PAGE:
I have long been fascinated by alchemy. In fact the alchemical transmutation formed the framework of the literary masterwork I planned in my teenage years. ( I had just read Ulysses and was taken by Joyce’s similar use of the Odyssey. ) Sadly laziness and a total lack of literary ability denied the world that treasure.
Rudolf Steiner also seems to have been fascinated by alchemy and whatever else you can say he was not lazy. You will find many references to alchemical modes of thinking in anthroposophical writings on subjects such as medicine and biodynamic agriculture. Even where the reference is not explicit it is possible to discern a general affinity between the mind of the alchemist and that of the anthroposophist.
It is worth looking more closely at what the alchemical tradition was about – there is rather more to it than the popular notion that is was simply a matter of getting rich by making gold. Today we are accustomed to separating science from other areas of human activity, and indeed separating science itself into numerous specialist fields. This is a comparatively recent development so we should not be surprised to find that alchemy contains elements of what we would now call philosophy, religion, chemistry, technology, biology, astronomy, astrology, magic and so on.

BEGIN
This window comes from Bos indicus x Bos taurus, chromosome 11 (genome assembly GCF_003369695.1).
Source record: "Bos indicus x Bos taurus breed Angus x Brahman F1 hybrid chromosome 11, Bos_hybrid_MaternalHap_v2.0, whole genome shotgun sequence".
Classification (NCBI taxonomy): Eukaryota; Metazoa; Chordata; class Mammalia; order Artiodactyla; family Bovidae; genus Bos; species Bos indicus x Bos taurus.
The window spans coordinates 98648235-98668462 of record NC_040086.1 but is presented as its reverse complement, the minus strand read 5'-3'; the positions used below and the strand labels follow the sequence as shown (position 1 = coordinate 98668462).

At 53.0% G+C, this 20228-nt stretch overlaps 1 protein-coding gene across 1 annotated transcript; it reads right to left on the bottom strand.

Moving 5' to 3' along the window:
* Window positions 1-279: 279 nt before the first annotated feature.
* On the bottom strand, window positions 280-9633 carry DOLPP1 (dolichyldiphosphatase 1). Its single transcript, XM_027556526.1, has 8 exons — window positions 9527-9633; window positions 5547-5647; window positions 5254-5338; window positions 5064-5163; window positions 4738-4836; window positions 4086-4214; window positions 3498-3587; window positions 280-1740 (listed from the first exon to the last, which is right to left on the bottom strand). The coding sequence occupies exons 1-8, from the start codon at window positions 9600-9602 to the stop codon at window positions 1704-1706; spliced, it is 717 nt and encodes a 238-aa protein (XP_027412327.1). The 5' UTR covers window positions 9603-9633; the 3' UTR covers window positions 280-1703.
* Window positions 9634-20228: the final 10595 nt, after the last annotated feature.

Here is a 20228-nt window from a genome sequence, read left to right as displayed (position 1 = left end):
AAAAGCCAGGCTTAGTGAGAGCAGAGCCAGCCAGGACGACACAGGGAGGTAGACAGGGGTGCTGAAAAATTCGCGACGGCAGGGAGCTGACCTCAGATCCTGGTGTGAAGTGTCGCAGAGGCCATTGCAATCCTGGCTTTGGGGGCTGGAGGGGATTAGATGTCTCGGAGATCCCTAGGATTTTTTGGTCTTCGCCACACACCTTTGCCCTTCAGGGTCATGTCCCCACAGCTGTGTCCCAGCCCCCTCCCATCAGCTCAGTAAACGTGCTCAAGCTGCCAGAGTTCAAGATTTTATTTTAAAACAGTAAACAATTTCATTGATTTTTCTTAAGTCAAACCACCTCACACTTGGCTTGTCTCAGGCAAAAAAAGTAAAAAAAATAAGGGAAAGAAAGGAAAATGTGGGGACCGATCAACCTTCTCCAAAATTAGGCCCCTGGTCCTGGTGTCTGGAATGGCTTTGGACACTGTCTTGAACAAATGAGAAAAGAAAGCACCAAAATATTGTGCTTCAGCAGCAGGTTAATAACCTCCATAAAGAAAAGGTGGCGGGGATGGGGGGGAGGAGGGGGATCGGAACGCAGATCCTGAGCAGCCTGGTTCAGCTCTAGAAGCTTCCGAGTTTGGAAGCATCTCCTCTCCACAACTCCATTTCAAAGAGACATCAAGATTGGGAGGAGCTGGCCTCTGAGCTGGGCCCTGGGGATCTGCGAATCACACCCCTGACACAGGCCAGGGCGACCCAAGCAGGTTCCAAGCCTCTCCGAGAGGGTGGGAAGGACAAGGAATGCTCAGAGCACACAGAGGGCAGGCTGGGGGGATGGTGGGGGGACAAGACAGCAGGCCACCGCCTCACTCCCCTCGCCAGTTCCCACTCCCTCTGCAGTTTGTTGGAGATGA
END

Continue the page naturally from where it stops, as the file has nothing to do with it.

The history of alchemy is rather murky but it most likely took recognisable shape in Egypt under Greek rule in the first couple of centuries BCE. Traditional alchemists liked to claim that it reflected the wisdom of ancient Egypt going back thousands of years. One of alchemy’s central figures is Hermes Trismegistus ( “Thrice Great” ) who was said to have created the collection of alchemical texts known as the Corpus Hermeticus back in ancient times. Despite the fact that as long ago as 1614 Isaac Casaubon showed that they in fact dated from the early centuries CE this claim is still made today by some new age writers. Other writers such as Zosimus also date from this period whilst one of the key texts of European alchemy, the Tabula Smaragdina ( the Emerald Tablet ), although claiming to be written by Hermes Trismegistus was in fact written in Arabic around the seventh or eighth century CE.
Although interest in alchemy survived in medieval Europe it was really during the Renaissance that it flourished with the revival of classical and Arabic literature. Marsilio Ficino in the fifteenth century translated the Corpus Hermeticum into Latin so making it widely available alongside translations of Plato and Aristotle. Other names from this period include Cornelius Agrippa, Paracelsus ( particularly interested in medicine ), Giordano Bruno, and John Dee in England. These were people who were trying to understand, and hence perhaps to control, the world in which they lived. This attempt took in philosophy and what we would see as early science but also what most of us would now regard as superstition and magic.